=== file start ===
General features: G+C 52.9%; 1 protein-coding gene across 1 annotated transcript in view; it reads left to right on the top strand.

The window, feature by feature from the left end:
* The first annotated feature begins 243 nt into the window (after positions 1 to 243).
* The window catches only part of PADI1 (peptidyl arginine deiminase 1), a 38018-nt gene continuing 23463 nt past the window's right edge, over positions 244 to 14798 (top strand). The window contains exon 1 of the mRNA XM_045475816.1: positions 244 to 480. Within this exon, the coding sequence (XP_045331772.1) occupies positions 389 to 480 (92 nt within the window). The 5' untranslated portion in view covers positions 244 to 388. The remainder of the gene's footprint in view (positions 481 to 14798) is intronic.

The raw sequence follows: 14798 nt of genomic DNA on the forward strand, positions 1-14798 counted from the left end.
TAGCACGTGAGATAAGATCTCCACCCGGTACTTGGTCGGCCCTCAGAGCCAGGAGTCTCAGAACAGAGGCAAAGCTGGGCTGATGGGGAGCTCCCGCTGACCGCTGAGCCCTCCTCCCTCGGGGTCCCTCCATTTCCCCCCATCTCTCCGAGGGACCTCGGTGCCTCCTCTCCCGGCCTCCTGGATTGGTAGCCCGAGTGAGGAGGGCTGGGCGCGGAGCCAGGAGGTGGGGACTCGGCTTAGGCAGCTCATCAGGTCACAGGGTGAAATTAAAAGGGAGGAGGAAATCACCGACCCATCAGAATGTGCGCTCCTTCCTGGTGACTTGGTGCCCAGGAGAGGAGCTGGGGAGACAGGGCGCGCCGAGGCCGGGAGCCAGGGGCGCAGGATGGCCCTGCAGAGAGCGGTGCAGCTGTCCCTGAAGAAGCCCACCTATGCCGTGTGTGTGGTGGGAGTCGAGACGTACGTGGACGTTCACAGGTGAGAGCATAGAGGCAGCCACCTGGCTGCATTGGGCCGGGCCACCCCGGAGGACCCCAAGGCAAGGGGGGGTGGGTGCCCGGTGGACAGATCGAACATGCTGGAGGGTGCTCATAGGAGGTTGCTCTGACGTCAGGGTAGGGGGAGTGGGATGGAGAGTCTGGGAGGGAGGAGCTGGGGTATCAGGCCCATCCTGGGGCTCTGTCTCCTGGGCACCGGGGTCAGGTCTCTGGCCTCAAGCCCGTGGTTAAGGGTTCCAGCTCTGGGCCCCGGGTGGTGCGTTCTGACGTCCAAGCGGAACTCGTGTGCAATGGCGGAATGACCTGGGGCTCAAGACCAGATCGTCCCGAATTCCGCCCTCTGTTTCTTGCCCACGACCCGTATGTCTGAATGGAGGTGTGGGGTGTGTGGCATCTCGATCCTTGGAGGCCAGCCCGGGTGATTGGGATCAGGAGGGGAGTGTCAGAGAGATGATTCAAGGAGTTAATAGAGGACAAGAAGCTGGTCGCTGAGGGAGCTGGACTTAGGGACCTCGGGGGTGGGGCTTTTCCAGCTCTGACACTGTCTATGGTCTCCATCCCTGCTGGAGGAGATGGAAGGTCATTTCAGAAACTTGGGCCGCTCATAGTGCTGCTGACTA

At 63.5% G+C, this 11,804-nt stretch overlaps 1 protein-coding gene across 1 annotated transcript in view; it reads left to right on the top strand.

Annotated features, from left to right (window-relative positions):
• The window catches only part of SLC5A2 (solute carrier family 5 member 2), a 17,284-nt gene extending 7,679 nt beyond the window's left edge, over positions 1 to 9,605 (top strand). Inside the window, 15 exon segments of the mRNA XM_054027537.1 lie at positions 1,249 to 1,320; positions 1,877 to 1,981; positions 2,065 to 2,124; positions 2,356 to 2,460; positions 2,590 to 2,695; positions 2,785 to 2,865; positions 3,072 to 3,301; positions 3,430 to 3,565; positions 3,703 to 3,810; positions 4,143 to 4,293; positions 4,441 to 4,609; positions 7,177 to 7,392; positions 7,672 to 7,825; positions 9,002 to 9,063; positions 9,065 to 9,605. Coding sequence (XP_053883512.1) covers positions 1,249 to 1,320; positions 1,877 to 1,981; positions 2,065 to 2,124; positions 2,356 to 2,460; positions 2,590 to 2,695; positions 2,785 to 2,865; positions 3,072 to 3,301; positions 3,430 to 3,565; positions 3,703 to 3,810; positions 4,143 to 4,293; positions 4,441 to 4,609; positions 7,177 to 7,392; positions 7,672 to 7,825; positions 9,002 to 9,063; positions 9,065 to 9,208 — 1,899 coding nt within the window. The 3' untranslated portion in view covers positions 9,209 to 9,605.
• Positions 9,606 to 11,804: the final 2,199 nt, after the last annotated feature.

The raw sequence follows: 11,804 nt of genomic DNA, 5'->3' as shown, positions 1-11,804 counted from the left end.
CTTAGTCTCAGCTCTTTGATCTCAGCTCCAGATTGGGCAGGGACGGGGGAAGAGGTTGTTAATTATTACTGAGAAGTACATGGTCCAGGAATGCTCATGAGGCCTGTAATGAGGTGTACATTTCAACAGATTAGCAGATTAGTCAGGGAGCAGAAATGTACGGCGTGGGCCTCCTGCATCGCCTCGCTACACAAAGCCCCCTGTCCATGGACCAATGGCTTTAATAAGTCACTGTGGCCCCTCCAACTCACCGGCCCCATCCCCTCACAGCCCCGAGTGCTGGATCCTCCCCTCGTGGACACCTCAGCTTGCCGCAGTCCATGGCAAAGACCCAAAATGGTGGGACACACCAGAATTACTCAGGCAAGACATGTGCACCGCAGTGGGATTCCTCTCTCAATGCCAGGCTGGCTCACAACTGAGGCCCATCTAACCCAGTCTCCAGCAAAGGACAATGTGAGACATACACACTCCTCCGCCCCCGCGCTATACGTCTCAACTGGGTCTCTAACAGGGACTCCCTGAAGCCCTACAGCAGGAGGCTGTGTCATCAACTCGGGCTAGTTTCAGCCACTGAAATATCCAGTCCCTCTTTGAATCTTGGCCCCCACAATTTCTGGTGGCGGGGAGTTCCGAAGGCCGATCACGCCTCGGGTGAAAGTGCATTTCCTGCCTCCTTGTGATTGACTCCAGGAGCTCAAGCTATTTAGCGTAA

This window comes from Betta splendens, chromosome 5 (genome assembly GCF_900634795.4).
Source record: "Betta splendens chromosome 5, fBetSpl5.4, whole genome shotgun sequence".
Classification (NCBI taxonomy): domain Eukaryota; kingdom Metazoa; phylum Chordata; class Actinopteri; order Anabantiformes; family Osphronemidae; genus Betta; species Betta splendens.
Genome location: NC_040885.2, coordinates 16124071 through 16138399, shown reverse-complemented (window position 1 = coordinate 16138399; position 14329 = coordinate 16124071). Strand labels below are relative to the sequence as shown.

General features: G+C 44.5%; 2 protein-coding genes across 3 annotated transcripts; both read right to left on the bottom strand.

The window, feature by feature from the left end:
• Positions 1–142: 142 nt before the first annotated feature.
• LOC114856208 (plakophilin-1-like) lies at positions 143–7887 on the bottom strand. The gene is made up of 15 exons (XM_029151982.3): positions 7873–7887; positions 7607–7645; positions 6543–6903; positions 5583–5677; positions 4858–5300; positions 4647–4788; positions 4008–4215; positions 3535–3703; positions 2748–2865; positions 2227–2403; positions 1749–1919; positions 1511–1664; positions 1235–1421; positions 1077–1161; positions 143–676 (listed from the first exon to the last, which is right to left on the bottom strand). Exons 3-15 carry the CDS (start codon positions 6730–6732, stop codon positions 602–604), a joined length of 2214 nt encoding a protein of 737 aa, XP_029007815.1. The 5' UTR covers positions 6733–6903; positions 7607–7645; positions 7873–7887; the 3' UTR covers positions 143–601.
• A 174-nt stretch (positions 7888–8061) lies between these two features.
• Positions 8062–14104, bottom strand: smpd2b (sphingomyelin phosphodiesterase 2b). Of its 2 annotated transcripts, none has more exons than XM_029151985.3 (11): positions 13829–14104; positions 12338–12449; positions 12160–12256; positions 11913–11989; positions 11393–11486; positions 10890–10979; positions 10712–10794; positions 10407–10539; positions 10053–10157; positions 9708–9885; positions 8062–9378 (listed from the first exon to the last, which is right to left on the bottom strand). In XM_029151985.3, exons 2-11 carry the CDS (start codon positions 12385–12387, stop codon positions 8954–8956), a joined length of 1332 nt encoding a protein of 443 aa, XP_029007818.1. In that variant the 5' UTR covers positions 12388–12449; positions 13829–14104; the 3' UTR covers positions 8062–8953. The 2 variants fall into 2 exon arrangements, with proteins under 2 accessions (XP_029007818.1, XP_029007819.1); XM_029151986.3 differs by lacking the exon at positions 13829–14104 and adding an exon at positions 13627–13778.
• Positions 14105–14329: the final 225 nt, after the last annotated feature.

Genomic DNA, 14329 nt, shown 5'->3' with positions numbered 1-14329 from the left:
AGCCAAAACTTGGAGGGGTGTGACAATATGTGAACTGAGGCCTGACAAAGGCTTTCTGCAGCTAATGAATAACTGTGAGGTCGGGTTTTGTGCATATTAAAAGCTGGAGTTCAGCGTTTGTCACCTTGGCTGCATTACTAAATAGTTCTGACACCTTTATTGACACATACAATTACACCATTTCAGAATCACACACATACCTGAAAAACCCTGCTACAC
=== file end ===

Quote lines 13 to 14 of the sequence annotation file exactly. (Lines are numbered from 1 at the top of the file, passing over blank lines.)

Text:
This window comes from Betta splendens, chromosome 5 (genome assembly GCF_900634795.4).
Source record: "Betta splendens chromosome 5, fBetSpl5.4, whole genome shotgun sequence".